A team of first year University of Ulster students, who developed software to help autistic children with their communication skills, impressed the judges in the national final of a worldwide technology competition.
The SHAUN (Software Help for Autistic User Needs) team won third place overall after competing in an intense two-day final of the Ireland Imagine Cup 2010 at Microsoft Ireland Dublin and Dublin Institute of Technology last week.
The Imagine Cup is a global software design and development competition that aims to encourage students to apply their imagination, passion and creativity to create high-tech solutions to international problems.
Two teams of first year computing students from Ulster’s School of Computing and Information Engineering, Coleraine campus, made it into the last 12 in the Ireland heat.
Dr Michaela Black, senior lecturer in the School of Computing and Information Engineering, said: “We are absolutely delighted with this result – this team of first year students were competing against final year and Masters students.
“This type of competition offer students a great experience as a team of developers creating a valuable solution to a real world problem. It was a great achievement for these first year pupils within the School.
“The dedication of both teams, their mentors and the staff has been fantastic – what a great opportunity for the students’ personal development.”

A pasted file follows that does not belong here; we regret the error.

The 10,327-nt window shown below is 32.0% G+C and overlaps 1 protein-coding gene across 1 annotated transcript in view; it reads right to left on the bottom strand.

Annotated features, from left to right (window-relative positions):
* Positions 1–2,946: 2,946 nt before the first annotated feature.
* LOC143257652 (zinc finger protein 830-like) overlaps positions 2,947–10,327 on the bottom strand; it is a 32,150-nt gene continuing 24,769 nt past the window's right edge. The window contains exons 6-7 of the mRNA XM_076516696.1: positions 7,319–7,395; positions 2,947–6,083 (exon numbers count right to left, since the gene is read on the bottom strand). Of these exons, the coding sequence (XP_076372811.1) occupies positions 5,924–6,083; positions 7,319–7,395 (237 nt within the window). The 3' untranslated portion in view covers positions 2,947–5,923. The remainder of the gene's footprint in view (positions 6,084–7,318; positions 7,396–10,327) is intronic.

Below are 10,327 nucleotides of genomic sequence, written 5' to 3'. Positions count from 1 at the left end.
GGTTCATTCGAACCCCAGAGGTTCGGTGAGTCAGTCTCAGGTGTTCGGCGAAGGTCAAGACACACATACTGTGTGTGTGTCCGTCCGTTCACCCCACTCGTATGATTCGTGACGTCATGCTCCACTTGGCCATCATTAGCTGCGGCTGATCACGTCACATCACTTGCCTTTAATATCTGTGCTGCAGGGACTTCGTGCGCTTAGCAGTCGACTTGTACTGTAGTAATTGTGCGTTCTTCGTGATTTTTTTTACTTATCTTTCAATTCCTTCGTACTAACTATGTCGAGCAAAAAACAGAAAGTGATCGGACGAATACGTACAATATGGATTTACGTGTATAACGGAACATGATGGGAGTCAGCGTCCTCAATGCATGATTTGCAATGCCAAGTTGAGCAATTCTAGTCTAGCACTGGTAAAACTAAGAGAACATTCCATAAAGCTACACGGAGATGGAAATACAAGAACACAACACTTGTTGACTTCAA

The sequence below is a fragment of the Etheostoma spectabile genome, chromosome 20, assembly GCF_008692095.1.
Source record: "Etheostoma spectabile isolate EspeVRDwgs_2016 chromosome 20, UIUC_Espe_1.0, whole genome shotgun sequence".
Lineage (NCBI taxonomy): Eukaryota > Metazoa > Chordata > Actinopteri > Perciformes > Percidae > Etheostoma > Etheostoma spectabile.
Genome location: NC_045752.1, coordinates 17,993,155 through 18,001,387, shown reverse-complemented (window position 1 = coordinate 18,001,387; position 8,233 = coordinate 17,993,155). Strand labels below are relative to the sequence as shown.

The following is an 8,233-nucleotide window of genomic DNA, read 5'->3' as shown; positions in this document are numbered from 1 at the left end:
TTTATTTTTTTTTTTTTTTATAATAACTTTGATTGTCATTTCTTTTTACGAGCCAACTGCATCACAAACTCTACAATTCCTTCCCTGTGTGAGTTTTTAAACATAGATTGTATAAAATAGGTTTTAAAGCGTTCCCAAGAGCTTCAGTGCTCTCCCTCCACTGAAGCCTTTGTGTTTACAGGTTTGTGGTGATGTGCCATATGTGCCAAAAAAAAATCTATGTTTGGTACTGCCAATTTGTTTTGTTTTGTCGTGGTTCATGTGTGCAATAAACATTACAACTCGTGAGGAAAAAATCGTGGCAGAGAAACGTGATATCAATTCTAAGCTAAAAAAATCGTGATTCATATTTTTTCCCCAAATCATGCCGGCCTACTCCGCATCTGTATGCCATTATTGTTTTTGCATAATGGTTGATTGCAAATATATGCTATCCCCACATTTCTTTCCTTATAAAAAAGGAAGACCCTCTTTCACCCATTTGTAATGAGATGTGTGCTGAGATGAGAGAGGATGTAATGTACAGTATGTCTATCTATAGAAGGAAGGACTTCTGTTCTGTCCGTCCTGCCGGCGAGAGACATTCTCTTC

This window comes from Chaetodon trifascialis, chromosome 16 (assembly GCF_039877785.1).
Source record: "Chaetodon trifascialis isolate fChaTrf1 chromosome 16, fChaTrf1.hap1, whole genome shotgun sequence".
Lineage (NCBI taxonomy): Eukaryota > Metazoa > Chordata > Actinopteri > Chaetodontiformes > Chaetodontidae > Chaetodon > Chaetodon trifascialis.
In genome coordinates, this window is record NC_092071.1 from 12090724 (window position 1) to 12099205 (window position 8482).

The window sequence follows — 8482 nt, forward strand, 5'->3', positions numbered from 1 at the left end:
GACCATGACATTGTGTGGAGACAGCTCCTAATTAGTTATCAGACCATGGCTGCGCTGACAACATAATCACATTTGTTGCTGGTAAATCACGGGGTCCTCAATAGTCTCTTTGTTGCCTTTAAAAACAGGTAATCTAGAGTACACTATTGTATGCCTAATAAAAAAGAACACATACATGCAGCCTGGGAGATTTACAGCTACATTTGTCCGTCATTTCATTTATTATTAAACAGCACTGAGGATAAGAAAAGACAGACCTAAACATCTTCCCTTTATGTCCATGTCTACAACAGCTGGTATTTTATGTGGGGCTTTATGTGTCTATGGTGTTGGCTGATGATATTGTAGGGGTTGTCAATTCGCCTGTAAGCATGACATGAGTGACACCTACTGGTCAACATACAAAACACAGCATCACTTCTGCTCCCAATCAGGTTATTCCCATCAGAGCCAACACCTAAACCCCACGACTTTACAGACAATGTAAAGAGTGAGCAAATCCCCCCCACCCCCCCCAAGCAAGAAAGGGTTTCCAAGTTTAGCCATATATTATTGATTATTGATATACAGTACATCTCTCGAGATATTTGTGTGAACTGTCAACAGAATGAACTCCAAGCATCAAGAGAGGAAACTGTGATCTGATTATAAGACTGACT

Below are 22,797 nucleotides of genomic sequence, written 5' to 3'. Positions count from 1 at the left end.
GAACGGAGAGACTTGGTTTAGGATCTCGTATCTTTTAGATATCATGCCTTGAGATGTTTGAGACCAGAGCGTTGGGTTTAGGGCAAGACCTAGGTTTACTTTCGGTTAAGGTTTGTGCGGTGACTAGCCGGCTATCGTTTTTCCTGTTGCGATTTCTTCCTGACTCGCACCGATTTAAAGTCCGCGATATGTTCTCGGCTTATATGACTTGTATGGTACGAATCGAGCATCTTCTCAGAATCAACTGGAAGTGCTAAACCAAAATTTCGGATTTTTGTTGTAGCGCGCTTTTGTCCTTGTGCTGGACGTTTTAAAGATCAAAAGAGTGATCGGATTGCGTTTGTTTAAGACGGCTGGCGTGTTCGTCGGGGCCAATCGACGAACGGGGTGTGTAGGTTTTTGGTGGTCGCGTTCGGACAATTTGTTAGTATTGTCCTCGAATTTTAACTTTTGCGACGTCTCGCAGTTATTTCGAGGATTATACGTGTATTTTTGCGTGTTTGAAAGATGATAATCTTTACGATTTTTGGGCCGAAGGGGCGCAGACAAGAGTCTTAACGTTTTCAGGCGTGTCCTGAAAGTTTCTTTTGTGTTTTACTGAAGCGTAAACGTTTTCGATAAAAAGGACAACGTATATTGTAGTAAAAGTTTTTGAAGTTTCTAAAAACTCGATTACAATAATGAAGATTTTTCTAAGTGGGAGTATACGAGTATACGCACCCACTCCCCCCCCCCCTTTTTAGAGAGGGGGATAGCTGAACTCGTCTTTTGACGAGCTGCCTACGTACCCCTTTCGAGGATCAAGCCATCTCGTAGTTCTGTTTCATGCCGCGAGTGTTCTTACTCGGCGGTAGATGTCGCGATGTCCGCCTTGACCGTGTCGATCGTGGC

The theme of this year’s competition, which is hosted by Microsoft, is "Imagine a world where technology helps solve the toughest problems".
The SHAUN team members were: Ciara Murphy from north Belfast, David McFaull from Coleraine, Rebecca Lynam from Derrylin and Gary Marrs (mentor) from Ballymena.
Mentor Gary Marrs explained: “The SHAUN software is designed to help autistic children at primary school level develop their communication skills with others.
“The package aims to help children receive a full primary education and therefore prepare them for secondary learning and their everyday lives.
“Typically autistic children lack in the areas of social interaction and communication. By introducing SHAUN into special needs schools and mainstream schools we hope to increase the inclusion of autistic children and at the same time improve their educational and social abilities.”
The second University of Ulster team, named ADDS (Aid, Disaster and Distribution System), was: Adam Currie, Carrie-Lynn Kane, Christopher Newton, Jonathon McKinney and mentor Stuart Henry.
The Imagine Cup continues to encourage students around the globe to imagine a better world in which people are empowered by technology.
The United Nations has identified some of the hardest challenges in the world today in its Millennium Development Goals — ranging from reducing poverty and halting the spread of HIV/AIDS to providing universal primary education.